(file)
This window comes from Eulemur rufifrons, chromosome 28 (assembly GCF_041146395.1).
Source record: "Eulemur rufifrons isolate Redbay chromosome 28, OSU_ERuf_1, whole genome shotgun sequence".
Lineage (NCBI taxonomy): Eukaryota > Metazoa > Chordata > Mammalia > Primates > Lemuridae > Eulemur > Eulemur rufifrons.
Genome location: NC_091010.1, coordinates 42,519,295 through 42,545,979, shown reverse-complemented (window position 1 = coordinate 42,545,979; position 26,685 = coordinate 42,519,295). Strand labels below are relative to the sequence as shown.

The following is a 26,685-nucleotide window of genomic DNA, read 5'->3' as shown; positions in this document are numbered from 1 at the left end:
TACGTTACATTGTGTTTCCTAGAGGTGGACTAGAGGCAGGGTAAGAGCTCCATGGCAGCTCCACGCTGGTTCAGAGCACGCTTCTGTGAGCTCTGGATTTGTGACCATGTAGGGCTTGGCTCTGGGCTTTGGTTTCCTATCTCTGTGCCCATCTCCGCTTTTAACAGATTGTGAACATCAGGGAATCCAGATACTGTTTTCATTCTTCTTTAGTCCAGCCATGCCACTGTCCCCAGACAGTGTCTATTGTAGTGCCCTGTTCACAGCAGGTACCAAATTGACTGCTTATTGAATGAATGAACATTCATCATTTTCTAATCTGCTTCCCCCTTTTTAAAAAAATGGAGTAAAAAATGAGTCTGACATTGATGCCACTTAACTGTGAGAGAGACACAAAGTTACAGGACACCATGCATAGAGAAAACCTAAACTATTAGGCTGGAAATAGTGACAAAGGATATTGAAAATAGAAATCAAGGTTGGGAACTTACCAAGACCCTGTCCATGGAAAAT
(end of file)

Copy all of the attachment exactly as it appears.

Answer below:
This window comes from Eulemur rufifrons, chromosome 28 (assembly GCF_041146395.1).
Source record: "Eulemur rufifrons isolate Redbay chromosome 28, OSU_ERuf_1, whole genome shotgun sequence".
Lineage (NCBI taxonomy): Eukaryota > Metazoa > Chordata > Mammalia > Primates > Lemuridae > Eulemur > Eulemur rufifrons.
Genome location: NC_091010.1, coordinates 42,519,295 through 42,545,979, shown reverse-complemented (window position 1 = coordinate 42,545,979; position 26,685 = coordinate 42,519,295). Strand labels below are relative to the sequence as shown.

The following is a 26,685-nucleotide window of genomic DNA, read 5'->3' as shown; positions in this document are numbered from 1 at the left end:
TACGTTACATTGTGTTTCCTAGAGGTGGACTAGAGGCAGGGTAAGAGCTCCATGGCAGCTCCACGCTGGTTCAGAGCACGCTTCTGTGAGCTCTGGATTTGTGACCATGTAGGGCTTGGCTCTGGGCTTTGGTTTCCTATCTCTGTGCCCATCTCCGCTTTTAACAGATTGTGAACATCAGGGAATCCAGATACTGTTTTCATTCTTCTTTAGTCCAGCCATGCCACTGTCCCCAGACAGTGTCTATTGTAGTGCCCTGTTCACAGCAGGTACCAAATTGACTGCTTATTGAATGAATGAACATTCATCATTTTCTAATCTGCTTCCCCCTTTTTAAAAAAATGGAGTAAAAAATGAGTCTGACATTGATGCCACTTAACTGTGAGAGAGACACAAAGTTACAGGACACCATGCATAGAGAAAACCTAAACTATTAGGCTGGAAATAGTGACAAAGGATATTGAAAATAGAAATCAAGGTTGGGAACTTACCAAGACCCTGTCCATGGAAAAT